Wednesday, August 20, 2014
An experienced psychologist, Maggie carefully maintains emotional distance from her patients. But when she meets a young Indian woman who tried to kill herself, her professional detachment disintegrates. Cut off from her family in India, Lakshmi is desperately lonely and trapped in a loveless marriage to a domineering man who limits her world to their small restaurant and grocery store.
Moved by her plight, Maggie treats Lakshmi in her home office for free, quickly realizing that the despondent woman doesn’t need a shrink; she needs a friend. Determined to empower Lakshmi as a woman who feels valued in her own right, Maggie abandons protocol, and soon doctor and patient have become close friends.
But while their relationship is deeply affectionate, it is also warped by conflicting expectations. When Maggie and Lakshmi open up and share long-buried secrets, the revelations will jeopardize their close bond, shake their faith in each other, and force them to confront painful choices. -- Harper
I am such a big fan of Thrity Umrigar's. Not only do I appreciate her writing, but I absolutely love how she creates such memorable characters. She also seems to tackle some interesting issues in her stories. In her latest novel THE STORY HOUR, she once again wrote a compelling story with interesting characters, but she also managed to make me both think and feel -- all signs of a fantastic novel.
THE STORY HOUR tells the story of two women, Maggie and Lakshmi. Maggie is a psychologist who takes pride in the way she deals with her clients; however, when she meets Lakshmi, she finds that her professional demeanor is much more relaxed. Lakshmi recently tried to kill herself because she believes her life is hopeless. Her husband is controlling and doesn't seem to love her, and her world is limited to working at their restaurant and grocery store.
Naturally, Laksmi's husband doesn't approve of Maggie; and he quickly informs her that they don't have they money for Laksmi to see Maggie. Maggie then offers to treat Laksmi at her home for free. Laksmi opens up to Maggie and it becomes clear that Laksmi is lonely and needs a friend and personal freedoms... not a psychologist.
Maggie and Laksmi's friendship grows and the two women begin to open up to each other. However, things get complicated when both women have different expectations of the friendship. As they share their "stories" with each other, Maggie begins to question if she really ever knew Laksmi.
Maggie is disgusted after she learns that Laksmi isn't as innocent as she first appeared, and Laksmi tries to get revenge on Maggie by breaking up her marriage. Their trust is broken and the friendship seems broken beyond repair. Maggie and Laksmi both have to face the difficult choices they made as they struggle to fix their own lives.
I really enjoyed THE STORY HOUR and it was everything I hoped for it to be. I love Ms. Umrigar's writing and it was especially smart in this novel. I hope I expressed how interesting the plot was in my description, but it was how she presented these two women's stories that made the book even better.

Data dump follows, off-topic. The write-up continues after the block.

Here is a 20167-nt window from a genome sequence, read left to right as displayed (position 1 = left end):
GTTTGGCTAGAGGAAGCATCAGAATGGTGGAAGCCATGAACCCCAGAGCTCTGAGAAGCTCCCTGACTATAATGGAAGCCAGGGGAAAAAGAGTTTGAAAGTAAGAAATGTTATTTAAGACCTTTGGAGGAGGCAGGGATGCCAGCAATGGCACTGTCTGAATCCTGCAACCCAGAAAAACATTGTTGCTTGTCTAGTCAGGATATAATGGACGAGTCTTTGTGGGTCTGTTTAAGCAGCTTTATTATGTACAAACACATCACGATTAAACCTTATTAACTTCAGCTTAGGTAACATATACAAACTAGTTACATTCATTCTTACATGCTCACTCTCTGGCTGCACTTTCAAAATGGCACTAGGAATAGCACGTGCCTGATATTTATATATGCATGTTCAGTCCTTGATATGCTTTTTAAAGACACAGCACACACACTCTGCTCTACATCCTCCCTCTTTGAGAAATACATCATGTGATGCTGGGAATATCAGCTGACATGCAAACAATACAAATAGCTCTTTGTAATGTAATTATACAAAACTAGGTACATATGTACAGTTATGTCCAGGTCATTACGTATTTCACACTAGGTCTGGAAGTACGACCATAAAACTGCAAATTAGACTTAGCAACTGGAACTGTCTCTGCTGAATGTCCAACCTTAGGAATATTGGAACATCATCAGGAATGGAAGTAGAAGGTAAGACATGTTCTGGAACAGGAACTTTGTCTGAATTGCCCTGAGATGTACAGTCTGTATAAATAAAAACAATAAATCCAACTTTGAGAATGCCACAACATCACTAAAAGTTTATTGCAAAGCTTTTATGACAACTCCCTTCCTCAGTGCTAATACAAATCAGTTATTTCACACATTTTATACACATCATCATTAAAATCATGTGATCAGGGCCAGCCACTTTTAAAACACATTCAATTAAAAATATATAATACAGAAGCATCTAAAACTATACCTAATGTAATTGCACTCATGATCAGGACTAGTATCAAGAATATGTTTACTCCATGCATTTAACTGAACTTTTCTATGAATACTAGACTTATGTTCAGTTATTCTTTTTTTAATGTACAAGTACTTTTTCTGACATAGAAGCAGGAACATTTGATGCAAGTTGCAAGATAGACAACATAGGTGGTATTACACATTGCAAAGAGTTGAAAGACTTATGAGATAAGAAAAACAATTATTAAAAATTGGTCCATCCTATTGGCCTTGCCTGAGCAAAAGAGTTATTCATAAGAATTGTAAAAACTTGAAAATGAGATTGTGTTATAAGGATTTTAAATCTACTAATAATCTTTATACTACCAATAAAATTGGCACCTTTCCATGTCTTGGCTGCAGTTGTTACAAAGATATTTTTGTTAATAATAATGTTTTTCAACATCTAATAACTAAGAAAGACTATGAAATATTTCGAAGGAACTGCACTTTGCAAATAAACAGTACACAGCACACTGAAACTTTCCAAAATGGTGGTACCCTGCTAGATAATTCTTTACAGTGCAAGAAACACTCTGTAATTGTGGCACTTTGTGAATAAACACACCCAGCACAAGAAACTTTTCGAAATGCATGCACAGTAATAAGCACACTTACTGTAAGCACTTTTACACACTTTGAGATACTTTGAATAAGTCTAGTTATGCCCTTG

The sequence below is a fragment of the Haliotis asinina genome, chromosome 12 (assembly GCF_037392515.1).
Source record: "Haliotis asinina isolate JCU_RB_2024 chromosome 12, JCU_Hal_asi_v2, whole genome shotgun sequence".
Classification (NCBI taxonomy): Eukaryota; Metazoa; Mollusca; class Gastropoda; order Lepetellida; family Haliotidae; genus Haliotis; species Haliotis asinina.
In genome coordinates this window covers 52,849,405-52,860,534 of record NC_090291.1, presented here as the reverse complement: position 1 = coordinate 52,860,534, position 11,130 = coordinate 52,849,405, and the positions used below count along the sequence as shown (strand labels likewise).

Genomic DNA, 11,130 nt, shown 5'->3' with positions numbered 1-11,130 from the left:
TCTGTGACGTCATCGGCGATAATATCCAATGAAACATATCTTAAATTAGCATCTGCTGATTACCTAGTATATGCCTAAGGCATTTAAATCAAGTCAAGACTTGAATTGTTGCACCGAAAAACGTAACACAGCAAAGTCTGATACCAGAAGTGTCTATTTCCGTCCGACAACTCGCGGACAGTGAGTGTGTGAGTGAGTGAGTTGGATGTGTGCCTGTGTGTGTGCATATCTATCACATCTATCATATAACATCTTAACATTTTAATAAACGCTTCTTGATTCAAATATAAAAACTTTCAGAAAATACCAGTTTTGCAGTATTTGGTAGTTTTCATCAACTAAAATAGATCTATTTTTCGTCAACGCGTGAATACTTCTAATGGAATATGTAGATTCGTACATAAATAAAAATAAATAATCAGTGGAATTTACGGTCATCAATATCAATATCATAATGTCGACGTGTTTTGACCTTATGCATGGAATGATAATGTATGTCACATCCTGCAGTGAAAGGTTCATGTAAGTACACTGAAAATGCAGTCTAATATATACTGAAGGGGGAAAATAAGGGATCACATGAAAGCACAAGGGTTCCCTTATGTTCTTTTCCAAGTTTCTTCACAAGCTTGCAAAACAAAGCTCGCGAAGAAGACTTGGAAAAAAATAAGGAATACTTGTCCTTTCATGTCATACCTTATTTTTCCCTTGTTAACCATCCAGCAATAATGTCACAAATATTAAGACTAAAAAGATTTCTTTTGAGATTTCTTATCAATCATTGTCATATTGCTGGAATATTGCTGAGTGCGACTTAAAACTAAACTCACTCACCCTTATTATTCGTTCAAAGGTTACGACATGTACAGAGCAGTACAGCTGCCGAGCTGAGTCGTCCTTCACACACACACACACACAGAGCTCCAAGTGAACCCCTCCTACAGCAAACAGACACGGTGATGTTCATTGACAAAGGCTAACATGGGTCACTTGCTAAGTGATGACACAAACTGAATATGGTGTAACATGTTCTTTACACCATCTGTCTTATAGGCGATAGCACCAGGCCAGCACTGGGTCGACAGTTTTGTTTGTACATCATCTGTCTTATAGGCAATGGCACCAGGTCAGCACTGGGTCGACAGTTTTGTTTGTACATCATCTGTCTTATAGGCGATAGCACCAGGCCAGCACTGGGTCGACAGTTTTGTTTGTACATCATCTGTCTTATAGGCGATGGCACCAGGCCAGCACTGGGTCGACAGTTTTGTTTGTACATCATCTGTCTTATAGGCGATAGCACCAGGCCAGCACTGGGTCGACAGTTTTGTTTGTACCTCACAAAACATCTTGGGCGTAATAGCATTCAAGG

The chapters alternated between Maggie and Laksmi's stories, and I can definitely say that the author managed to capture the individual voices perfectly. I especially appreciated how Laksmi's stories were told in Laksmi's "voice," and I could almost hear her telling them with her accent and broken English. I also really liked how Laksmi told stories from India -- about the elephant, her sister, and her family. It allowed me to understand her more fully and see how much she was missing by living in the United States.
In addition, I appreciated how THE STORY HOUR managed to delve into some very complicated issues. Maggie and Laksmi were very different women in many ways from culture, to race, to education, to upbringing, to values, and more. By juxtaposing these two women's stories, the book really demonstrated the differences in these two women, but it also showcased some of the misunderstandings and assumptions we all make when it comes to those who are different than us.
I also really enjoyed how the author showed the plight of an immigrant in our country. Like many Americans, I tend to take so much for granted; and I never really think how hard it would be to move here from another country. I loved how, through Laksmi, Ms. Umrigar showed the loneliness and isolation she felt. It was a huge eye-opener and one that definitely made me think.
And that brings me to what I loved most about THE STORY HOUR -- how this book made me think... and feel. I was so touched by both of these women; and while I can't say I always agreed with their actions, they were very genuine and I wanted them to find some peace and happiness. My heart went out to both of these women, but especially Laksmi. She was so lonely and desperate and her lack of self-worth put her on a vicious downward spiral. I could just feel her pain and utter desperation, and it truly broke my heart.
THE STORY HOUR would make an excellent book club pick. Unfortunately, I wasn't able to find any discussion questions; however, I'm sure you can tell that there are many issues to discuss. Some of the themes you might want to explore include race, cultural differences, friendship, mental health, marriage, adultery, family, betrayal, secrets, memories, love, support, second chances, trust, forgiveness, and redemption.
Update: Here's the link to the discussion questions.
I loved THE STORY HOUR and it's honest portrayal of women, friendship and different cultures. Highly recommended.
Thanks to the publisher for providing a review copy of this novel.